31. Byrne C, Lee JK, Chew SA, Lim CL, Tan EY. Continuous thermoregulatory responses to mass-participation distance running in heat. Med Sci Sports Exerc May 2006;38(5):803-810.
32. Saunders PU, Pyne DB, Telford RD, Hawley JA. Factors affecting running economy in trained distance runners. Sports Med 2004;34(7):465-485.
33. Sawka MN, Noakes TD. Does dehydration impair exercise performance? Med Sci Sports Exerc Aug 2007;39(8):1209-1217.
34. Sawka MN, Burke LM, Eichner ER, Maughan RJ, Montain SJ, Stachenfeld NS. American College of Sports Medicine position stand. Exercise and fluid replacement. Med Sci Sports Exerc Feb 2007;39(2):377-390.
35. Kao WF, Shyu CL, Yang XW, et al. Athletic performance and serial weight changes during 12- and 24-hour ultra-marathons. Clin J Sport Med Mar 2008;18(2):155-158.
36. Baker LB, Dougherty KA, Chow M, Kenney WL. Progressive dehydration causes a progressive decline in basketball skill performance. Med Sci Sports Exerc Jul 2007;39(7):1114-1123.
37. Hsieh M, Roth R, Davis DL, Larrabee H, Callaway CW. Hyponatremia in runners requiring on-site medical treatment at a single marathon. Med Sci Sports Exerc Feb 2002;34(2):185-189.
38. Oliver SJ, Laing SJ, Wilson S, Bilzon JL, Walsh N. Endurance running performance after 48 h of restricted fluid and/or energy intake. Med Sci Sports Exerc Feb 2007;39(2):316-322.
39. Achten J, Halson SL, Moseley L, Rayson MP, Casey A, Jeukendrup AE. Higher dietary carbohydrate content during intensified running training results in better maintenance of performance and mood state. J Appl Physiol Apr 2004;96(4):1331-1340.
40. Utter AC, Kang J, Robertson RJ, et al. Effect of carbohydrate ingestion on ratings of perceived exertion during a marathon. Med Sci Sports Exerc Nov 2002;34(11):1779-1784.
41. Dujic Z, Ivancev V, Valic Z, et al. Postexercise hypotension in moderately trained athletes after maximal exercise. Med Sci Sports Exerc Feb 2006;38(2):318-322.
42. MacDonald JR. Potential causes, mechanisms, and implications of post exercise hypotension. J Hum Hypertens Apr 2002;16(4):225-236.
43. Halliwill JR. Mechanisms and clinical implications of post-exercise hypotension in humans. Exerc Sport Sci Rev Apr 2001;29(2):65-70.
44. Fu Q, Witkowski S, Levine BD. Vasoconstrictor reserve and sympathetic neural control of orthostasis. Circulation Nov 2 2004;110(18):2931-2937.
45. Pricher MP, Holowatz LA, Williams JT, Lockwood JM, Halliwill JR. Regional hemodynamics during postexercise hypotension. I. Splanchnic and renal circulations. J Appl Physiol Dec 2004;97(6):2065-2070.
46. Wilkins BW, Minson CT, Halliwill JR. Regional hemodynamics during postexercise hypotension. II. Cutaneous circulation. J Appl Physiol Dec 2004;97(6):2071-2076.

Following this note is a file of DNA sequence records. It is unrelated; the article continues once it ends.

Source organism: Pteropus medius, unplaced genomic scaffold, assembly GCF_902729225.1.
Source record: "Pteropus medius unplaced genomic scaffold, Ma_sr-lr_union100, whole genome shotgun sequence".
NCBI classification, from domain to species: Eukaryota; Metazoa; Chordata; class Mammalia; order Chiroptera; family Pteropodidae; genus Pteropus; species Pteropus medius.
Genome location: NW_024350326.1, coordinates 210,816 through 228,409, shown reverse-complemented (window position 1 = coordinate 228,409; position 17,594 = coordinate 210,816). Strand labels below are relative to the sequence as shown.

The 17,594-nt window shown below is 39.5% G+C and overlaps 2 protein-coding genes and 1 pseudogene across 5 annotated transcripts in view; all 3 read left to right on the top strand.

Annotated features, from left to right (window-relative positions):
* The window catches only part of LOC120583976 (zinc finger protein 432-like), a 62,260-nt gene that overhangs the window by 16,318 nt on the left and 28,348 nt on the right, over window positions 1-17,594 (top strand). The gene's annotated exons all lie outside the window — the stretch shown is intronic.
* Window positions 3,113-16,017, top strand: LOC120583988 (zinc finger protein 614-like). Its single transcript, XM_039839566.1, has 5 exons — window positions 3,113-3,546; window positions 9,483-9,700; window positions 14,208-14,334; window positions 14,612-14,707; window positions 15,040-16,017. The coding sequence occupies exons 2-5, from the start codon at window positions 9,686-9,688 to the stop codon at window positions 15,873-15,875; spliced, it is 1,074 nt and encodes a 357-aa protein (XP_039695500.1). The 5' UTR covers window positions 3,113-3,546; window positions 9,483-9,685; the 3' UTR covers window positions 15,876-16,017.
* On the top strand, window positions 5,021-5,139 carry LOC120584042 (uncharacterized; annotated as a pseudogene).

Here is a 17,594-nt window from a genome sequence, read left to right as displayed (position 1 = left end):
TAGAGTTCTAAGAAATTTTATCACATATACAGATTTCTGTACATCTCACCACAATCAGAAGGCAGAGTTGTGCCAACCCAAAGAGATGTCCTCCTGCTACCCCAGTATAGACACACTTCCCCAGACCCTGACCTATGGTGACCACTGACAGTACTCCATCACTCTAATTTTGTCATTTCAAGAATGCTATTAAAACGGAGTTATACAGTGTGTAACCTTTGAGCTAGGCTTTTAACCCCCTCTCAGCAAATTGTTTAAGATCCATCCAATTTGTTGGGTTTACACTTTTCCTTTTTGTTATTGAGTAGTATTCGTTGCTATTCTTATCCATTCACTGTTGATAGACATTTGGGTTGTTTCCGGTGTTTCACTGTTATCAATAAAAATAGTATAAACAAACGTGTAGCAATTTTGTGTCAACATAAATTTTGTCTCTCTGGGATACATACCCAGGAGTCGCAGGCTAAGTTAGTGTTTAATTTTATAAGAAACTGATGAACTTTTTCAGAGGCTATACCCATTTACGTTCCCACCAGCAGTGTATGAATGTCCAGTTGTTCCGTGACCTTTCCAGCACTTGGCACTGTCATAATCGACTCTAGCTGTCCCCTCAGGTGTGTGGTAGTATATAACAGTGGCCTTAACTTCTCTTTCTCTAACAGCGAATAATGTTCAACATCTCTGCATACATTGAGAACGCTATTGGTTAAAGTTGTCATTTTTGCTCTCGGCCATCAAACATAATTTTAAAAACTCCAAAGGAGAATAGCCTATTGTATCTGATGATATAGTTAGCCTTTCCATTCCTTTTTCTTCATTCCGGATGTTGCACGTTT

47. Lockwood JM. Postexercise hypotension is not explained by a prostaglandin-dependent peripheral vasodilation. J Appl Physiol 2005;98:447-453.
48. Williams JT, Pricher MP, Halliwill JR. Is postexercise hypotension related to excess postexercise oxygen consumption through changes in leg blood flow? J Appl Physiol Apr 2005;98(4):1463-1468.
49. Holtzhausen LM, Noakes TD. The prevalence and significance of post-exercise (postural) hypotension in ultramarathon runners. Med Sci Sports Exerc Dec 1995;27(12):1595-1601.
50. MacDonald J. Post exercise hypotension is not mediated by the serotonergic system in borderline hypertensive individuals. J Hum Hypertens 2002;16:33-39.
51. MacDonald JR, MacDougall JD, Hogben CD. The effects of exercise duration on post-exercise hypotension. J Hum Hypertens Feb 2000;14(2):125-129.
52. Franklin PJ, Green DJ, Cable NT. The influence of thermoregulatory mechanisms on post-exercise hypotension in humans. J Physiol Oct 1993;470:231-241.
53. Senitko AN, Charkoudian N, Halliwill JR. Influence of endurance exercise training status and gender on postexercise hypotension. J Appl Physiol Jun 2002;92(6):2368-2374.
54. MacDonald J, MacDougall J, Hogben C. The effects of exercise intensity on post exercise hypotension. J Hum Hypertens Aug 1999;13(8):527-531.
55. MacDonald JR, MacDougall JD, Hogben CD. The effects of exercising muscle mass on post exercise hypotension. J Hum Hypertens May 2000;14(5):317-320.
56. Smith GD, Bannister R, Mathias CJ. Post-exertion dizziness as the sole presenting symptom of autonomic failure. Br Heart J Apr 1993;69(4):359-361.
57. Mathias CJ, Kimber JR. Postural hypotension: causes, clinical features, investigation, and management. Annu Rev Med 1999;50:317-336.
58. Raine NM, Cable NT, George KP, Campbell IG. The influence of recovery posture on post-exercise hypotension in normotensive men. Med Sci Sports Exerc Mar 2001;33(3):404-412.
59. Winker R, Barth A, Bidmon D, et al. Endurance exercise training in orthostatic intolerance: a randomized, controlled trial. Hypertension Mar 2005;45(3):391-398.
60. Fallon KE. The acute phase response and exercise: the ultramarathon as prototype exercise. Clin J Sport Med Jan 2001;11(1):38-43.
61. Millet GY, Lepers R, Maffiuletti NA, Babault N, Martin V, Lattier G. Alterations of neuromuscular function after an ultramarathon. J Appl Physiol Feb 2002;92(2):486-492.
62. Mastaloudis A, Traber MG, Carstensen K, Widrick JJ. Antioxidants did not prevent muscle damage in response to an ultramarathon run. Med Sci Sports Exerc Jan 2006;38(1):72-80.
63. Smith JE, Garbutt G, Lopes P, Pedoe DT. Effects of prolonged strenuous exercise (marathon running) on biochemical and haematological markers used in the investigation of patients in the emergency department. Br J Sports Med Jun 2004;38(3):292-294.
64. Petersen K, Hansen CB, Aagaard P, Madsen K. Muscle mechanical characteristics in fatigue and recovery from a marathon race in highly trained runners. Eur J Appl Physiol Oct 2007;101(3):385-396.
QRCODE
 
 
 
 
 
                                                                                                                                                                                                                                                                                                                                                                                                               
第一頁 上一頁 下一頁 最後一頁 top